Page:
lifted, the fears of evil were cowed and conquered. In his brain,
his blood, his veins, his sinews, he felt that the poison of melancholy
dwelt no more. He had redeemed his fault of fathering twin children;
he had fulfilled the demands of the law of his tribe.
"As he heard the last beat of the Thunder Bird's wings dying
slowly, slowly, faintly, faintly, among the crags, he knew that
the bird, too, was dying, for its soul was leaving its monster black
body, and presently that soul appeared in the sky. He could see
it arching overhead, before it took its long journey to the Happy
Hunting Grounds, for the soul of the Thunder Bird was a radiant
half-circle of glorious color spanning from peak to peak. He lifted
his head then, for he knew it was the sign the ancient Medicine
Man had told him to wait for -- the sign that his long banishment
"And all these years, down in the tidewater country, the little
brown-faced twins were asking child-wise, 'Where is our father?
Why have we no father like other boys?' To be met only with the
oft-repeated reply, 'Your father is no more. Your father, the great
chief, is dead.'
"But some strange filial intuition told the boys that their
sire would some day return. Often they voiced this feeling to their
mother, but she would only weep and say that not even the witchcraft
of the great Medicine Man could bring him to them. But when they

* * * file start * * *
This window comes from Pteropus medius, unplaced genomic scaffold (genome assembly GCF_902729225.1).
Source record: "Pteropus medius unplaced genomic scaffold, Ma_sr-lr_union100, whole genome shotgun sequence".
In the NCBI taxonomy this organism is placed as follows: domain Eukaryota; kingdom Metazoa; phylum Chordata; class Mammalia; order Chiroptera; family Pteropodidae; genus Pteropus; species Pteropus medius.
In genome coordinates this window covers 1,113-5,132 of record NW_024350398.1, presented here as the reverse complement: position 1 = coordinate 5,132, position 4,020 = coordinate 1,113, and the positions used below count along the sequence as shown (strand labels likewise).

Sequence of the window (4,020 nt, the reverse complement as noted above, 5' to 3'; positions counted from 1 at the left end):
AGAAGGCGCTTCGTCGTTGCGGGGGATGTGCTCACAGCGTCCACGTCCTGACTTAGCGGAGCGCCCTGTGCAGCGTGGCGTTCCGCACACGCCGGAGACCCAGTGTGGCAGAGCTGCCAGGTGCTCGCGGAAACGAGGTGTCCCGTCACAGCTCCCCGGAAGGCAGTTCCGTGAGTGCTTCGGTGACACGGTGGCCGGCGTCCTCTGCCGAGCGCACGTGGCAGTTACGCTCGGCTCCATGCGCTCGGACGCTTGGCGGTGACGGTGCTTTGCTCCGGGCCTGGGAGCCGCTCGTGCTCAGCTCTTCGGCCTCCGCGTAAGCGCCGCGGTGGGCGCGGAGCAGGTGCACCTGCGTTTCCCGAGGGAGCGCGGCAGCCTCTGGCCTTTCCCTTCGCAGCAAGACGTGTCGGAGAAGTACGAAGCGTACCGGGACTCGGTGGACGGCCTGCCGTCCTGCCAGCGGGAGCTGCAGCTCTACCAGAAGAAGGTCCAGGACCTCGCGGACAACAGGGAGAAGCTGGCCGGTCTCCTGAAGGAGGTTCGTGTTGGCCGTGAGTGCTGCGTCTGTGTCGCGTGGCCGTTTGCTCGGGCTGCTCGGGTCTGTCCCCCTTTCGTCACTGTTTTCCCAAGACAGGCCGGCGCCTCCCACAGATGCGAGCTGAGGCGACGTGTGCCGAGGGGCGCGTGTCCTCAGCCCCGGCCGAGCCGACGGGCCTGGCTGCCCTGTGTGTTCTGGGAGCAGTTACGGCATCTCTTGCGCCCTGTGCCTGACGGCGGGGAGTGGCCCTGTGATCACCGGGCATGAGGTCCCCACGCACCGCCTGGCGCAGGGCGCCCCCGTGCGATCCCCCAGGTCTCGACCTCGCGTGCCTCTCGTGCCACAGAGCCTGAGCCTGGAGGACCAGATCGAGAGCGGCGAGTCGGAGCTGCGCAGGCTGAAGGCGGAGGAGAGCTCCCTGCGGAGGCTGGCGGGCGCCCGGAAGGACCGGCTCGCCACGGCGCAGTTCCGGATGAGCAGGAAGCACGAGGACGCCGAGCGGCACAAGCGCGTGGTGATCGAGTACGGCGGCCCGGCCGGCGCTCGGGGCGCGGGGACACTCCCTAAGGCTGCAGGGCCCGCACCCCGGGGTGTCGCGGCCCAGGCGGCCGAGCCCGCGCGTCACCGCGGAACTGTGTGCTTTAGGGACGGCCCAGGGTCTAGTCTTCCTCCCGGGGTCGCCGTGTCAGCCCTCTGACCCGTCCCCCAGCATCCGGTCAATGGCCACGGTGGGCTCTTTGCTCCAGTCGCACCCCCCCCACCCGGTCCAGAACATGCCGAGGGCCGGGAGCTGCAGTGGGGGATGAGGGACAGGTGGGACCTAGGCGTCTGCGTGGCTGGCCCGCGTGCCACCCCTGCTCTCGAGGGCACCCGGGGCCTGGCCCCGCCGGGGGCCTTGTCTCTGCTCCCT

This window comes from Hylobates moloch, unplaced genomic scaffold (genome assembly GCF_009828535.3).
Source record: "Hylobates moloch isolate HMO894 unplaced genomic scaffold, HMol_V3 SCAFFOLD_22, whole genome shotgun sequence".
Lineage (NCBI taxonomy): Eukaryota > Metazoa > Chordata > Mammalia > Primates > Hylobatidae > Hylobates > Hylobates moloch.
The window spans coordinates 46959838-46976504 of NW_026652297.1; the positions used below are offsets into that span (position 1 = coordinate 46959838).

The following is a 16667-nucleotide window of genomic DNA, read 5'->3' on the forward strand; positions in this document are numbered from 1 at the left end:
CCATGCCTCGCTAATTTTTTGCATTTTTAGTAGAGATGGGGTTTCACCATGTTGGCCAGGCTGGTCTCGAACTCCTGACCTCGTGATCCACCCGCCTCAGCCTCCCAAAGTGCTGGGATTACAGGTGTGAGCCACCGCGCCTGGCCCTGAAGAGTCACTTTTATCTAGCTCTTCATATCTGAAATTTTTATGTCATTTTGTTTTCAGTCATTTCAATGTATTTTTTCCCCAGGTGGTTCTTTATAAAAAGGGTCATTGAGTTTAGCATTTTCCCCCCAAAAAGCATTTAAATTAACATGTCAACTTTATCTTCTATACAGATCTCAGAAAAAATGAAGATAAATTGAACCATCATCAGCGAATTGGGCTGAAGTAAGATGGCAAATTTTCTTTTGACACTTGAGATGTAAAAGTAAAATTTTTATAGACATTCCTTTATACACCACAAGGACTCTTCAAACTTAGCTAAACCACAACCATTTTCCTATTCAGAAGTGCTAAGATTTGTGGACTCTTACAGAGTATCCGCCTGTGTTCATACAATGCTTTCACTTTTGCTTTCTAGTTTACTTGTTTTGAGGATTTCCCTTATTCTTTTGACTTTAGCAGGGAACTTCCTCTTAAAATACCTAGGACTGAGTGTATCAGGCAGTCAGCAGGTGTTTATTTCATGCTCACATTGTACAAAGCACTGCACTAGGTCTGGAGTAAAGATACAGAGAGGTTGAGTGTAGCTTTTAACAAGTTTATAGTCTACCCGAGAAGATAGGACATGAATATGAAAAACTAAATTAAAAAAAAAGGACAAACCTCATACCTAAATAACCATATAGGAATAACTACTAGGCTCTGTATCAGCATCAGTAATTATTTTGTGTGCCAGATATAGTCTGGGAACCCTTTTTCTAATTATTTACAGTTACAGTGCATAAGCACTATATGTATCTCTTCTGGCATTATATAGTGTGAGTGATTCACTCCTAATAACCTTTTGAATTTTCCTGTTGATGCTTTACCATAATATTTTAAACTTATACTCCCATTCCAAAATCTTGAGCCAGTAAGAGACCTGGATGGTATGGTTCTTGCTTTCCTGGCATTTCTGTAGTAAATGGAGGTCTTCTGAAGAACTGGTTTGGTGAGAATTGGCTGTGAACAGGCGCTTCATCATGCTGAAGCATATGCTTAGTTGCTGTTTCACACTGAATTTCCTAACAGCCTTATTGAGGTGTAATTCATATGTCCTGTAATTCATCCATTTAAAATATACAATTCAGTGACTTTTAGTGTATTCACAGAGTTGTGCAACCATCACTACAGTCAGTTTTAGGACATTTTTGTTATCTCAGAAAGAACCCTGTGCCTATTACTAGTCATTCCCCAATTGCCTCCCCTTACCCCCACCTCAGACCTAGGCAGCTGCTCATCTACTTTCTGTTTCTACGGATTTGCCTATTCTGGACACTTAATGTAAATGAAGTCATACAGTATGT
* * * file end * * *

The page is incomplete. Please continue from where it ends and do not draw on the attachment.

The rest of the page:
were ten years old the two children came to their mother, hand within
hand. They were armed with their little hunting-knives, their salmon
spears, their tiny bows and arrows.
"'We go to find our father,' they said.
"'Oh! useless quest,' wailed the mother.
"'Oh! useless quest,' echoed the tribes-people.
"But the great Medicine Man said, 'The heart of a child has
invisible eyes, perhaps the child-eyes see him. The heart of a child
has invisible ears, perhaps the child-ears hear him call. Let them
go.' So the little children went forth into the forest; their young
feet flew as though shod with wings, their young hearts pointed
to the north as does the white man's compass. Day after day they
journeyed up-stream, until rounding a sudden bend they beheld a
bark lodge with a thin blue curl of smoke drifting from its roof.
"'It is our father's lodge,' they told each other, for their
childish hearts were unerring in response to the call of kinship.
Hand-inhand they approached, and entering the lodge, said the one
"The great Squamish chief outstretched his arms towards them,
then towards the laughing river, then towards the mountains.
"'Welcome, my sons!' he said. 'And goodbye, my mountains,
my brothers, my crags and my canyons!' And with a child clinging
to each hand he faced once more the country of the tidewater."
The legend was ended.
For a long time he sat in silence. He had removed his gaze from
the bend in the river, around which the two children had come and
where the eyes of the recluse had first rested on them after ten
years of solitude.
The chief spoke again, "It was here, on this spot we are sitting,
that he built his lodge: here he dwelt those ten years alone, alone."
I nodded silently. The legend was too beautiful to mar with comments,
and as the twilight fell, we threaded our way through the underbrush,
past the disused logger's camp and into the trail that leads city-wards.